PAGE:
Jim Hock (MPP’96), former Chief of Staff, U.S. Commerce Department

Bob was one of the kindest and most gentle persons I have ever met. When I was a struggling graduate student — and Bob was running a think tank, holding multiple academic appointments (Brookings, Georgetown), shepherding Supreme Court nominees through the halls of the Senate, and writing path-breaking books — he would invite me into his office and offer to hear my personal and professional woes. He listened carefully, and spoke thoughtfully, unhurried. His advice, like his judicial rulings, was both practical and wise. Today and in the future, thousands of Americans (or aspiring-to-be Americans) will be able to say “Thanks, Justice Katzmann, for all you have done to make our lives better.

Mark Rom, Professor, McCourt School of Public Policy

My relationship with Judge Katzmann began 27 years ago, when I was a Georgetown graduate student and he was a professor teaching classes in public policy, government, and law. This was in addition to his work at Brookings and his role as President of the Governance Institute. For public policy students considering a career in law, he was really the go-to teacher. Having an intellectual and scholar of Judge Katzmann’s caliber teaching public policy at Georgetown helped create the foundation for what is now the McCourt School of Public Policy. Judge Katzmann was my great teacher and mentor for almost three decades. He was also in my wedding party. His passing is a profound loss.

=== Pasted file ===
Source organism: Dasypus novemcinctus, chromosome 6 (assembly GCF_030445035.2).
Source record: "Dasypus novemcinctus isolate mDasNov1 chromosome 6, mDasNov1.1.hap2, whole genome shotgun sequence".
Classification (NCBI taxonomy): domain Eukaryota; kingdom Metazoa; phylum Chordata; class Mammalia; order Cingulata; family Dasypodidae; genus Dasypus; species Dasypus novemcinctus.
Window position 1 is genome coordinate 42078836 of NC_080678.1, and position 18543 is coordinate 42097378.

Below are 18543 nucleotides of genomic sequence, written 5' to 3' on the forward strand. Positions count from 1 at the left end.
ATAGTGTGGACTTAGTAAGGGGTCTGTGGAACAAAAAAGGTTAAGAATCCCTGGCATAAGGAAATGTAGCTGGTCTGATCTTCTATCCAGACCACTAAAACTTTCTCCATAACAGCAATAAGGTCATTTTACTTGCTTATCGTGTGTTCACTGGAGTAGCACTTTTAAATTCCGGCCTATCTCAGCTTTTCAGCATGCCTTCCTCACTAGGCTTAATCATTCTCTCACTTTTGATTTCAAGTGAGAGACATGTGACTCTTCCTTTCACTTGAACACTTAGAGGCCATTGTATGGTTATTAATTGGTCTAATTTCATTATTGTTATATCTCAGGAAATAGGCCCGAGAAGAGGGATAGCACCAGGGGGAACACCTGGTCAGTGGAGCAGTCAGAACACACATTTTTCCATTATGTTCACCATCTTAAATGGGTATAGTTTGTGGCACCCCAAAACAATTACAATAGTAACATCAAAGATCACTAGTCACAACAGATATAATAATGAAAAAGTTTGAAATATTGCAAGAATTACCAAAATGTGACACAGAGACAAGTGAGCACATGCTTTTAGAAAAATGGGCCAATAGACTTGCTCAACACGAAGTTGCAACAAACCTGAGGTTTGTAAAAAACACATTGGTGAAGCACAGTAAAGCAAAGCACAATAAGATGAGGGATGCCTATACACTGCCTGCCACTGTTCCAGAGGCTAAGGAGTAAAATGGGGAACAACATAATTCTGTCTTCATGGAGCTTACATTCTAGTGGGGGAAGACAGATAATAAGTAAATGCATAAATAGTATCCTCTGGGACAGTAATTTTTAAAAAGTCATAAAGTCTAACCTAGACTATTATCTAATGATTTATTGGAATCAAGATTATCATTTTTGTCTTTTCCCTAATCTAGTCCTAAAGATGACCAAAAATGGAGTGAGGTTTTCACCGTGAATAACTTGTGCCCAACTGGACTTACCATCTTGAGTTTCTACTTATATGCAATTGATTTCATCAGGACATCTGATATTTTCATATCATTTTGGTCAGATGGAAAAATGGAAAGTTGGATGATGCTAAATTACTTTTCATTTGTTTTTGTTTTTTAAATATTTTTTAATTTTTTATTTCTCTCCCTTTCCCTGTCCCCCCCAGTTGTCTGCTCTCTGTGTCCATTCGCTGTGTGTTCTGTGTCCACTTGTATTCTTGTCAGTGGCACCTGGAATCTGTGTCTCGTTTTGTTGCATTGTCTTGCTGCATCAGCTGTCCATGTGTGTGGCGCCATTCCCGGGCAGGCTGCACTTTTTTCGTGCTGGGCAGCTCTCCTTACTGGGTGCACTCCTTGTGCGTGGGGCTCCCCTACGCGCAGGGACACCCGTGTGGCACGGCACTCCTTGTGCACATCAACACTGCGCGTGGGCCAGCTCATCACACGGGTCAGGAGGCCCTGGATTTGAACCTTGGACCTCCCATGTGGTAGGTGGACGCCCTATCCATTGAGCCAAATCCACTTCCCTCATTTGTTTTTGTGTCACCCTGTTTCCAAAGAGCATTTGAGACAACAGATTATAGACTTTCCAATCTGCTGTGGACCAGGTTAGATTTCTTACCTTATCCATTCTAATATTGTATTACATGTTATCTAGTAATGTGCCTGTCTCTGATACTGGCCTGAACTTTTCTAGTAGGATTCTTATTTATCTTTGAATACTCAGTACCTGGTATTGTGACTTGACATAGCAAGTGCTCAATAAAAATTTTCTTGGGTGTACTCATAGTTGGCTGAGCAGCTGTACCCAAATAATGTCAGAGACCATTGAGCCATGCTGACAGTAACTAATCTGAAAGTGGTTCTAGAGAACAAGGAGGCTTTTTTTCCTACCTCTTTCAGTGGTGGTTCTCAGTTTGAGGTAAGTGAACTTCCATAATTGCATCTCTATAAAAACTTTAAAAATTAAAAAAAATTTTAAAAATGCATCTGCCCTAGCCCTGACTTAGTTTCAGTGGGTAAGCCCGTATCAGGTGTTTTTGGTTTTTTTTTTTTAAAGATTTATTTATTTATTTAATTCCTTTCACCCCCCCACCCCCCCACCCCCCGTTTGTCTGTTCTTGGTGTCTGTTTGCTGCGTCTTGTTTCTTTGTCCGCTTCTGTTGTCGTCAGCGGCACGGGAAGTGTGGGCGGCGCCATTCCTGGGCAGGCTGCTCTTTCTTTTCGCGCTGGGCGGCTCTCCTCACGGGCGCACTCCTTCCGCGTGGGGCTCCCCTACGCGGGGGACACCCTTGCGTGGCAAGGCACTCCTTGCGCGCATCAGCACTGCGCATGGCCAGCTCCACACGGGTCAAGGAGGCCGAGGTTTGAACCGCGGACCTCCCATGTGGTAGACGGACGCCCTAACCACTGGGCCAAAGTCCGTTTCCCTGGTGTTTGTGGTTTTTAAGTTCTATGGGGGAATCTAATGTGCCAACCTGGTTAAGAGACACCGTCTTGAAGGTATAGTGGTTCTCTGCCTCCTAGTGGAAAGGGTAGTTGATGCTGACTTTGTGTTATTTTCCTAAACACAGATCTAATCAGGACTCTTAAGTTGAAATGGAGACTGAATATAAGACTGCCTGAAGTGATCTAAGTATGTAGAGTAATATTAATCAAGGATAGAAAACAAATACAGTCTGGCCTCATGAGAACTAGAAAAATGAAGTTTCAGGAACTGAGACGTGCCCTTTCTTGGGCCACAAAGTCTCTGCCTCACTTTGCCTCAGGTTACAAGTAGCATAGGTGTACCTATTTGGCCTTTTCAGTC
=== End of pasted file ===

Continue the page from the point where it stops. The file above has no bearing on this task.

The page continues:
Stephen C. Shannon (MPP’96), Judge, Nineteenth Judicial Circuit of Virginia

Bob Katzmann was an extraordinary jurist and scholar, and an even more remarkable human being.  He was a bridge-builder across academic disciplines and ideological lines, and a builder of institutions and personal relationships wherever he worked. He was an ally to the less fortunate, a mentor to his students and clerks, and  a friend and generous and thoughtful advisor to his colleagues. But most of all, he was a person of boundless compassion and kindness to everyone who crossed his path, in ways large and small.  He made all of us better; he was a beautiful soul, and he passed a bit of that on to each of us whose lives he touched.

Kent Weaver, Professor, McCourt School of Public Policy

If you knew Judge Katzmann from your time at GPPI and would like to share a reflection, please email Lauren Mullins.